"After the band's performance at the 2006 MTV Video Music Awards, their album moved up to #2 on the ITunes Music Store album sales charts (as of September 3, 2006). Their album sold 8,250 units in the following week, a 95% increase over the prior week, rocketing from #87 to #69 on the Billboard 200 album chart, the highest position ever achieved by any OK Go album to date."

Wow, I would not call moving from 87 to 69 “rocketing,” especially following an appearance on the VMA show. This is NOT all that impressive to me – or the record labels, either, I would imagine. These numbers are very good for a small indie band and all that, but if this the BEST case one can make for viral video it is not a very strong case at all.

The treadmills video has been watched over 11 million times and OkGo even won the Grammy for video of the year (as well they should have, IMO) so they have gotten lots of attention – too bad more people didn’t actually pay for the music. This is not a rip on OkGo – but rather pointing out that the concept of viral videos, even in the best of best of best case scenarios – has a long way to go. OkGo created something great (along with a far better written and far more market friendly song than most viral visds are attached to) that points the way to where the industry might/should/will go in the future. But Ben Franklin and his kite getting over with the key, is still a long way from people having electric bug-zappers on their patios.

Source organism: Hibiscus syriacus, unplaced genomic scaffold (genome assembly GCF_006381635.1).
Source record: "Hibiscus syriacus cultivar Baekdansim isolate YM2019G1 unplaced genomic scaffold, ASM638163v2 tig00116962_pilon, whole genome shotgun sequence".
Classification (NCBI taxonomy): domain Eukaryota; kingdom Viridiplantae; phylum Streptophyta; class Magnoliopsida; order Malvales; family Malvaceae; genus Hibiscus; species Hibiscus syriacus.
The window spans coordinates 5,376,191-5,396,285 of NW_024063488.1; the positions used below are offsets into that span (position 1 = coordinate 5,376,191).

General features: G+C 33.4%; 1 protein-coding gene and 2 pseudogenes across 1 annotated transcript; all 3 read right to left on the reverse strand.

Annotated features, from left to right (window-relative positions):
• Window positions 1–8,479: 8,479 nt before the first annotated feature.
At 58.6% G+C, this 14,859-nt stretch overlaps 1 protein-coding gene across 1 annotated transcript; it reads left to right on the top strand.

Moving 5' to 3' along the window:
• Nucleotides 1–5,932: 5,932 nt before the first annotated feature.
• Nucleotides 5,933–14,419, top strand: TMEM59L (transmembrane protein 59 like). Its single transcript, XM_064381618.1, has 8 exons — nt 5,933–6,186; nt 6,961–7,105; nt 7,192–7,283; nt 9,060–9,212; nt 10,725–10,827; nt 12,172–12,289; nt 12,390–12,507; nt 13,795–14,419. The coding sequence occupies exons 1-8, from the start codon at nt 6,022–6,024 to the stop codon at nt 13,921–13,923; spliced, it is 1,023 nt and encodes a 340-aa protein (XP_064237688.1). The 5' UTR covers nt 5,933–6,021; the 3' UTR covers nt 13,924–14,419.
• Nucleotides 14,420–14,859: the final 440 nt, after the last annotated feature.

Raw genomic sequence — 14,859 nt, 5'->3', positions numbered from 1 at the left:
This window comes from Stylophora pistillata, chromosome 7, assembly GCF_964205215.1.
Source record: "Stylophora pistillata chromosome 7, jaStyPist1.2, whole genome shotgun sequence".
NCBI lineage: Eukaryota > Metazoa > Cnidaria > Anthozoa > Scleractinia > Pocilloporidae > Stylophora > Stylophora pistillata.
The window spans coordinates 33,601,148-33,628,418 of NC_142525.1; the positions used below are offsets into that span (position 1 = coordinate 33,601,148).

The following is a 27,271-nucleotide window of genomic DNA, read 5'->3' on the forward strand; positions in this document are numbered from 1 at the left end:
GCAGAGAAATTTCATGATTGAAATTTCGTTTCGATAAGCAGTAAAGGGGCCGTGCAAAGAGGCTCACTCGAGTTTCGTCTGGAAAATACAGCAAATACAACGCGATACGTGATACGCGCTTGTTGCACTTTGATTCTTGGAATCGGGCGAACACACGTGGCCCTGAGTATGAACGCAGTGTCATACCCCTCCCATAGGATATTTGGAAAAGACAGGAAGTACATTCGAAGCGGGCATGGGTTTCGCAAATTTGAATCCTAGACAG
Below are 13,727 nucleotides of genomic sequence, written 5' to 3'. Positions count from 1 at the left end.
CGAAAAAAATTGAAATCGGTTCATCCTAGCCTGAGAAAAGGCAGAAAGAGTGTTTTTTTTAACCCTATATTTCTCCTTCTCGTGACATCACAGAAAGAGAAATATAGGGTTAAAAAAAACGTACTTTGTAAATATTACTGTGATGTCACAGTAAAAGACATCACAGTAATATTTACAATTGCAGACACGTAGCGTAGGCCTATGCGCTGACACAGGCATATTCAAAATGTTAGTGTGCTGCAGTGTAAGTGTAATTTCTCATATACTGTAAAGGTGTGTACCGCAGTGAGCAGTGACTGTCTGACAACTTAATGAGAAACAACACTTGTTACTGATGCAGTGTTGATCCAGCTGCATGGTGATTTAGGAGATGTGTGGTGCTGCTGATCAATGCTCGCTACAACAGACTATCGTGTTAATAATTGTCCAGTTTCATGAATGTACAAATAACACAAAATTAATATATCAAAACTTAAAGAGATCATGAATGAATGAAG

Many, many bands have tried to get the same viral video buzz and only OkGo has turned their clip into mainstream attention. Bands expecting YouToogle to make them stars is like school kids expecting that they will be NBA/NFL stars when they grow up. It might actually happen to a tiny handful of athletic hopefuls, but the percentages are not in the kid’s favor. AND (to extend the metaphor oven further) the OkGo example shows that the rare kid that does make the pros will spend his time on the bench earning the league minimum salary. Kids are better off studying for a career other than sports if they want to stay above the poverty line and bands are better off trying to get signed to a major label and go about things the more “traditional” route if they wanna stay above the poverty line.